In July 2020, the SA Association of Health Educationalists (SAAHE) requested members to submit reflections on different aspects of their COVID-19 related educational responses.5 Seven of these submissions focused on clinical training in the context of primary health care (PHC) and family medicine (FM). Strategies to strengthen PHC during the global COVID-19 disruption have included service delivery models that promote integrated services, workforce strengthening and use of digital technologies.6 In a recent systematic review, Komashie and colleagues point to a diversity of challenges facing healthcare, such as multimorbidity, the complex nature of healthcare delivery and a range of organisational and cultural concerns.7 In response, they argue for the adoption of a systems approach to strengthen the quality and delivery of healthcare. Such an approach acknowledges the interconnectedness that exists between all components within the healthcare sector, whilst emphasising the value of adopting adaptive iterative implementation of interventions. Such thinking holds implications for clinical training as well, particularly at a time when the pandemic has exponentially heightened the burden on our healthcare system. We would argue that adopting a systems approach that draws on established relationships with stakeholders, across the health sector, whilst acknowledging cultural and organisational challenges has the potential to effect the adaptive responses that are required at this time.7 This short report presents a series of vignettes that describe a range of such adaptive responses; highlighting the key insights that emerged, considering what has been learnt and what needs to be taken forward and reflecting on how, collectively, they represent a systems approach, contributing to strengthening the healthcare in this time of disruption.

Responding to the pandemic: Seven vignettes

The different contexts, the adaptive iterative implementations during the COVID-19 disruptions and the key insights that were gained are summarised as a series of vignettes in Table 1.

TABLE 1: Seven vignettes: Contexts, what was performed and key insights.

Discussion

Clinical training should always be responsive to local healthcare needs to promote learning and complement service delivery.15 The restrictions and protocols implemented as a result of COVID-19 were undeniably a catalyst for rethinking the potential use and opportunities afforded through different technological processes and applications. The key health professions education lessons learnt during the COVID-19 pandemic are summarised in Table 2. Although this rethinking came about in pressurised circumstances and often amounted to ‘emergency remote teaching’, we have presented some examples of innovations and lessons learnt that came about during the COVID-19 pandemic, which may provide solutions for others involved in health professions education in the post-COVID era.

TABLE 2: Key health professions education lessons learnt during the coronavirus disease 2019 pandemic.

Existing relationships between health institutions and the clinical service platform that have developed over many years have been invaluable in rapidly adapting the clinical environment to the global pandemic.16 This emphasises the need for health professions education to continue training in practical settings at grassroots level, close to people and communities. These new circumstances have highlighted the value of providing opportunities for students to be exposed to practical integrated healthcare and to engage with a much broader scope of platforms offered by, for example, non-governmental organisations (NGOs) and community-based organisations (CBOs). It can be argued that the COVID-19 disruption has enabled adaptive iterative implementation of previously less-utilised digital technologies, such as electronic learning portfolios (e-portfolios), Zoom© and Vula©, which have now become essential to connect within supervisor–learner relationships over large distances in rural areas.17 In addition, the pandemic has provided an opportunity for a more student-centred approach that sees the teacher–student relationship as a partnership of co-learning and risk taking – one that welcomes self-disclosure, and acknowledging uncertainty and failure as pathways to enrich learning.14 The pandemic is ‘an opportunity to not only rethink online digital pedagogies but also to reimagine education …’ where creating new, intersecting relationships, new forms of learning and a new respect for different modes of knowledge is valued to create more equitable, humane and just societies.18,19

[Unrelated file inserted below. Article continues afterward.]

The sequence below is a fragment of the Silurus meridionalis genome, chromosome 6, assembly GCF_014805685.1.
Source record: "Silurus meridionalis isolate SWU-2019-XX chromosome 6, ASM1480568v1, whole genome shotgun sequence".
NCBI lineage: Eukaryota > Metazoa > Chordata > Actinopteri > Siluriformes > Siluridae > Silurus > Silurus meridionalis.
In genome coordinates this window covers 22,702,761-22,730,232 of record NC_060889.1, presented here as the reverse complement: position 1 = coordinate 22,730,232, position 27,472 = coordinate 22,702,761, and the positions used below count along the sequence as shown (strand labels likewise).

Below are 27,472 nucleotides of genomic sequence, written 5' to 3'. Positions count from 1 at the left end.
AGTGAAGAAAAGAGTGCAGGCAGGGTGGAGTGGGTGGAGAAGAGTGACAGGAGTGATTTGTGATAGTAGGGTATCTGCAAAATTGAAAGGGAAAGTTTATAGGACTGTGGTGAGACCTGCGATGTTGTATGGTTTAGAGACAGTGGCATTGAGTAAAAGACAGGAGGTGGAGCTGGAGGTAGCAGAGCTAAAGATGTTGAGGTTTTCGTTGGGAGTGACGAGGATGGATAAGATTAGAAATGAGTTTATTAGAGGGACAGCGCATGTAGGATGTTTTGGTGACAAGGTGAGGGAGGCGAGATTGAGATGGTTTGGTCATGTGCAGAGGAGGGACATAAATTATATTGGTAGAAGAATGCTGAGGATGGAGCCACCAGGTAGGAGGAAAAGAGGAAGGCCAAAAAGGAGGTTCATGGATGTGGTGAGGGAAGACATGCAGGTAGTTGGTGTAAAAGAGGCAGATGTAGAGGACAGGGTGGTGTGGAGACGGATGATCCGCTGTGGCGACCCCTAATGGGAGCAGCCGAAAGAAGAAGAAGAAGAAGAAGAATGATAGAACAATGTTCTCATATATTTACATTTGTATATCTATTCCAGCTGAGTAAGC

Conclusion

Over the past year, clinical educators across SA have collectively demonstrated their ability to adapt using innovative approaches whilst drawing on established, pre-existing relationships and whilst navigating the complex healthcare system. Much of what has happened has been influenced by technology. Online meetings have allowed participants (students, educators and clinicians) from far and wide to engage, without barriers of cost, travel or losing travel time. This has become a new way of collaborating, enabling participation across geographical borders, exposure to leaders in the field and disciplinary experts engaging one another. Whilst there previously might have been a reluctance by many clinical educators to move teaching and learning activities into the online learning environment, the combination of existing online activities and the pressures to increase their use that came with the COVID-19 pandemic allowed for a rapid adoption of these new modes of teaching. The COVID-19 crisis has emphasised the value of collaboration and communication between stakeholders in adapting to a changed clinical and learning platform and aligning teaching with community healthcare needs.

Acknowledgements

The authors would like to acknowledge the support from their various colleagues and departments.

Competing interests

The authors declare that they have no financial or personal relationships that may have inappropriately influenced them in writing this article.

Authors’ contributions

A.M.S.S., S.v.S. and L.J. conceptualised the article and wrote the first draft. All the authors submitted individual paragraphs, which contributed to subsequent drafts. All the authors reviewed and approved the final article.

Ethical considerations

No ethical approval was deemed necessary for this article, as no research on human or animal subjects was carried out.

Funding information

This article was funded by the Centre for Health Professions Education, Stellenbosch University.

Data availability

Data sharing is not applicable to this article, as no new data were created or analysed in this study.

Disclaimer

The views and opinions expressed in this article are those of the authors and do not necessarily reflect the official policy or position of any affiliated agency of the authors.